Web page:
The European Union is supporting Nigeria with €36m (N7.65bn) to help fight indiscriminate drug production, trafficking and use.
In his speech at the second national symposium on drugs and drug control held in Abuja, the EU’s Acting Head of Cooperation, Juan Urteaga-Casla, stated that the union was supporting the work done by Nigerian authorities, particularly the National Drug Law Enforcement Agency (NDLEA), National Agency for Food and Drug Administration and Control(NAFDAC) as well as ministries of health.
According to the EU, the support was carried out through the project titled, ‘Response to drugs and related organised crime in Nigeria.’
The symposium was organised by the Centre for Research and Information on Substance Abuse.
Urteaga-Casla said, “This project is funded by the European Union with €36m and is implemented by the United Nations Office on Drugs and Crime over a period of five years. Through the project the Nigerian authorities as well as non-governmental organisations will aim at ambitious objectives.
“The objectives are to reinforce national anti-drug trafficking policy formulation, improve law enforcement capacity in drug control, tackle organised drug-related crime, as well as enhance drug use prevention, treatment and care services. In summary, better information, better capacity and better response will be achieved.”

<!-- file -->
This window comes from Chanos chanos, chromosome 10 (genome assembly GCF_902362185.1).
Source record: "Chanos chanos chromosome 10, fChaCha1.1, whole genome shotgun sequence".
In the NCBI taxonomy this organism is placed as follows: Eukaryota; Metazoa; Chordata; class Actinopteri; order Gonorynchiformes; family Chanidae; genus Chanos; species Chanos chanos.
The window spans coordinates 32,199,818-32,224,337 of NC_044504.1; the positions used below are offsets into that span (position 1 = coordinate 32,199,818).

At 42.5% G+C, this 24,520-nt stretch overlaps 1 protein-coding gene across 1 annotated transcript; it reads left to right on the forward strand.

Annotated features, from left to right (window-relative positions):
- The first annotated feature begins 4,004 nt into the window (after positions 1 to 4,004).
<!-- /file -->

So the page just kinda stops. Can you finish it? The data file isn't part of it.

The EU’s representative noted that the project would focus on the reduction in drug demand by working with different stakeholders in Nigeria, adding that the civil society would assist the scheme in effective mobilisation, training and capacity building.
Urteaga-Casla said, “We believe this will go a long way in strengthening the responses on the ground and in sustaining quality intervention beyond the current EU assistance to Nigeria. Civil society organisations will also be involved in providing direct assistance to rehabilitating drug users through a community-based treatment approach.
“We are supportive of such an approach that encourages taking services to the doorstep of drug users and their families, many of whom are reluctant and/or do not have the means to travel long distances to access necessary treatment.”
In his address, the symposium Coordinator and Director, CRISA, Prof. Isidore Obot, said one of the major aims of the conference was to assist participants to perform better in drug demand reduction.
“This will allow us to focus needed attention on the particular nature of the drug problem as it affects different parts of our country,” he said.